Few game series have had as many surprising, thrilling, and disappointing bumps in their lifespan as the Star Control series. What makes this more remarkable is the fact that, as of now, there are only three games in the series. The series was introduced to us by Toys for Bob, a development house which has brought us many of the great classics of yesterday, including Archon, Mail Order Monsters, and The Horde.
Star Control had a great zooming top-down view with gameplay stolen from Spacewar, and a huge cast of races. Each race's ship had its own strengths and weaknesses. You could assemble an army of these ships, and go toe to toe against an opponent in a strategical map, trying to take over the galaxy. You could also create small scale skirmishes in the melee mode. Each ship had to be played completely differently, which was a huge part of the success of the game. One ship that might seem unstoppable, might be nearly defenseless against another ship. This game was fun, and reminiscent in many ways of Archon. It was terribly fun, especially for two players competing together, but it has been almost forgotten now. It was surpassed, in almost every way, by its sequel.
Star Control 2 came completely out of the blue. Toys for Bob surprised everyone with this title. Fans of the first were expecting a flashier space combat/tactical game, an update of the original. What they got instead was an adventure/RPG with a huge and wonderful storyline. The players encountered other races, and could befriend them, adding them to their armada as they journeyed through the game. I'm not going to go into detail about this game, as the existing writeups do the game justice. But it really changed the expectations of the fans, as well as expanding the fan base to a much more diverse group.
Then, Accolade took the Star Control series and gave it to Legend Entertainment to make a new sequel. Legend was facing an uphill battle with Star Control 3 from the very beginning. Star Control 2 was placed on a pedestal by the gaming community, and expectations were high. Star Control 3 shifted the sprites from the previous titles into 3-d models, but preserved the top-down gameplay. Once again, go to the game's writeup for a better description, but this game is fairly reviled by most fans of the series. Some revisionism was applied to the end of Star Control 2, and the new storyline seemed very divergent from the previous game. The adventure element was much less gripping, as well, and many of the RPG aspects were completely absent.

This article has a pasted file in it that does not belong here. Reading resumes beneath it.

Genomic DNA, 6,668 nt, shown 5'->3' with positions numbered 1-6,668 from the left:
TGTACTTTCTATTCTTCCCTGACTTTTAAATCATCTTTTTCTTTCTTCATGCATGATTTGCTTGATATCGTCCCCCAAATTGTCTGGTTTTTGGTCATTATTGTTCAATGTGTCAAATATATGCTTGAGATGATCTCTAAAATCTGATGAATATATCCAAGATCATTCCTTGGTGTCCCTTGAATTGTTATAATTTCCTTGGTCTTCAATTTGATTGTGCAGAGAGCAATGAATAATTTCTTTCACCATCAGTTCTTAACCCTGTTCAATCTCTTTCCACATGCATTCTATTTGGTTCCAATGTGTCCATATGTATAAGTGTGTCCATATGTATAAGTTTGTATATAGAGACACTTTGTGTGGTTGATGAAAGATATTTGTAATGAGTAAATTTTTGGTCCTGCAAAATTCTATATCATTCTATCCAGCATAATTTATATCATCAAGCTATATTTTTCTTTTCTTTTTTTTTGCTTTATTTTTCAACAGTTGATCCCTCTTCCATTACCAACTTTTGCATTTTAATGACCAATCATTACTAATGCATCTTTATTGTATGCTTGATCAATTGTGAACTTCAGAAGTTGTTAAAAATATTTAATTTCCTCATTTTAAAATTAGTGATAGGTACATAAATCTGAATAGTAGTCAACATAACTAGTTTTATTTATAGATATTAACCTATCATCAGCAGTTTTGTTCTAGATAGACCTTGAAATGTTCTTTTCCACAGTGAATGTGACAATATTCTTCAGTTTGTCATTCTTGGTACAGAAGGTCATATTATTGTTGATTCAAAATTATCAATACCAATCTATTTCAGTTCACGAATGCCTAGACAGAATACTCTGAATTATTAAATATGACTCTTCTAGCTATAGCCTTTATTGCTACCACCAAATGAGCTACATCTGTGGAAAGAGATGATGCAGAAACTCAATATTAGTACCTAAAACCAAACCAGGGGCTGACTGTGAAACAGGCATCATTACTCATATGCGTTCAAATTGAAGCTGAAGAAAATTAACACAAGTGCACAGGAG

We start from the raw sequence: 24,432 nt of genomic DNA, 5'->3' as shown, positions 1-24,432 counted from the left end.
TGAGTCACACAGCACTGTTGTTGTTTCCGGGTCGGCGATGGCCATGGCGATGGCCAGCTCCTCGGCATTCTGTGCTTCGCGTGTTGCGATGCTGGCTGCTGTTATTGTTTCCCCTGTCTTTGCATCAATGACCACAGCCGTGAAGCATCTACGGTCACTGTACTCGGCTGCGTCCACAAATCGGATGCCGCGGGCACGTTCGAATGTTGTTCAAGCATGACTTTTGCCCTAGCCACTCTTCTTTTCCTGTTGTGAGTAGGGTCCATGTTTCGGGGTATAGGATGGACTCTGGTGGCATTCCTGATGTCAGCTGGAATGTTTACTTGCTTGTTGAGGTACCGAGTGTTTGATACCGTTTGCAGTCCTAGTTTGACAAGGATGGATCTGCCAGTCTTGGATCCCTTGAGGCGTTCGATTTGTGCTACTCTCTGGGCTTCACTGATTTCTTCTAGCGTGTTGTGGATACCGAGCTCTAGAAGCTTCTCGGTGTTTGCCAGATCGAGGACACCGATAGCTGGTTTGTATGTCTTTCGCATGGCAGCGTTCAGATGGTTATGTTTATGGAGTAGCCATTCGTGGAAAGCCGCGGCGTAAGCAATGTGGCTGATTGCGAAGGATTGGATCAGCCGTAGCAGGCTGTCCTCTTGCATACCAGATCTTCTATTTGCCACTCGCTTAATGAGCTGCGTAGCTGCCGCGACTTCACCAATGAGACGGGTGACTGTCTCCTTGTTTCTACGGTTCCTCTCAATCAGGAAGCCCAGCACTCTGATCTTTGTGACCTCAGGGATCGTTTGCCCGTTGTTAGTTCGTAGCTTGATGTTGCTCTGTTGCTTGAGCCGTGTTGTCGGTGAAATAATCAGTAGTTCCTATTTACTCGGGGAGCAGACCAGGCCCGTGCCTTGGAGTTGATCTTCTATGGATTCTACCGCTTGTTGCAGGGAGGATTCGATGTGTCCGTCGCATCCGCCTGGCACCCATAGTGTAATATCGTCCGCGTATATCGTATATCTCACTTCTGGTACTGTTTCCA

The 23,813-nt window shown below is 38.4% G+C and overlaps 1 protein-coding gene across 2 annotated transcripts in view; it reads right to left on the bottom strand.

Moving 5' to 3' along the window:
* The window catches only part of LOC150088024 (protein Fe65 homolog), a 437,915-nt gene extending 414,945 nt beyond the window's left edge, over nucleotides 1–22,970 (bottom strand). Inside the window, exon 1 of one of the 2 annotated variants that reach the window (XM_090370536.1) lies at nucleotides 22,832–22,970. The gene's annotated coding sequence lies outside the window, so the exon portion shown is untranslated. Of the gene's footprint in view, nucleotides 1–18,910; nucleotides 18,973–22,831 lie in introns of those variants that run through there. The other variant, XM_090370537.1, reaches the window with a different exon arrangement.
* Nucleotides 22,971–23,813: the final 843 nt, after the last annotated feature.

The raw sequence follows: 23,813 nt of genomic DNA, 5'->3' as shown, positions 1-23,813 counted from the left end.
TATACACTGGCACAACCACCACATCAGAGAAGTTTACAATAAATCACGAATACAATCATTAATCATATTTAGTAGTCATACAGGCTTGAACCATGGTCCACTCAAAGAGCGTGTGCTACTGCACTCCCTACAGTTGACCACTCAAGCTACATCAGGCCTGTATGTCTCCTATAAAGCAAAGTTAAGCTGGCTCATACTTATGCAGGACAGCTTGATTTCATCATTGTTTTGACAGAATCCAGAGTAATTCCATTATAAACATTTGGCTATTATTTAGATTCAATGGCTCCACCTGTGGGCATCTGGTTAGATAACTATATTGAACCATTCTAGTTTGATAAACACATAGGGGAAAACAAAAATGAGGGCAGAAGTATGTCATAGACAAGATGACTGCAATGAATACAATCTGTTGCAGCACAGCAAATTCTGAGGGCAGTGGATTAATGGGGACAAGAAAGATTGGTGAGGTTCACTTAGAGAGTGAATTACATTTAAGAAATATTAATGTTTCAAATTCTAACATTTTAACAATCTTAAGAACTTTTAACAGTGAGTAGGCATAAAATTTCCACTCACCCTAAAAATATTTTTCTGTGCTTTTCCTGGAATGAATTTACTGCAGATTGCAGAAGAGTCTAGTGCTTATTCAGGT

Toys for Bob is working on updating and re-releasing Star Control 2 for Linux, Macintosh, and Windows machines now. This is wonderful news for all fans, as SC2 was a DOS only game and it's very difficult to get a modern computer set up to play it, much less find the game in the first place. However, before this was announced, a large portion of the fan community decided to take matters into their own hands. Star Control: Time Warp was the name of a new game, set in the Star Control universe. Open source, free, and fan made.
The goal of the Star Control: Time Warp project is to make a "worthy successor" to Star Control 2, and ignore the "ravages" that were inflicted upon the Star Control universe by the third episode. The project has advanced remarkably quickly, and is now at an alpha state with a fully playable melee mode, just like the original series, in which simple ship battles can be set up and played through. All of the ships from the Star Control series are playable in the current build, along with a number of fan created ships. The majority of these new ships are well balanced, and very original. Much more original, in fact, than most of the Star Control 3 ships.
The game has been taken back to the Star Control 2 style of graphics, with sprites being used instead of 3-D elements. This means that the ships from the first two games look perfect. The ships from the third game are obviously not quite the same, as they are generated from screenshots of the 3-D models. One of the more remarkable aspects of SC:TW is the eight player support. The game can already be played over a LAN or on the internet. The distribution of the game includes the full source code, although you can simply delete that if you are not of the tinkerer persuasion, and play the game with the included binaries.
The game has been built and run on Linux, Windows, and BeOS currently, with plans for more ports in the works. As the game starts showing more and more polish, the question of legality becomes more and more pressing. This is especially brought into focus because of the renewed interest in Star Control 2 from creators Toys for Bob. Like all fan projects, this one may disappear at any moment due to legal action. The open-sourced and free distribution make their position much less threatening to the copyright owners, but it still is using all of the original artwork and sounds from the original games. (In fact, it's very easy to forget you're playing a fan-made project once you're in the game, because everything is so similar to the old games).
See for yourself at http://www.classicgaming.com/starcontrol/timewarp/
The original creators of Star Control are at http://www.toysforbob.com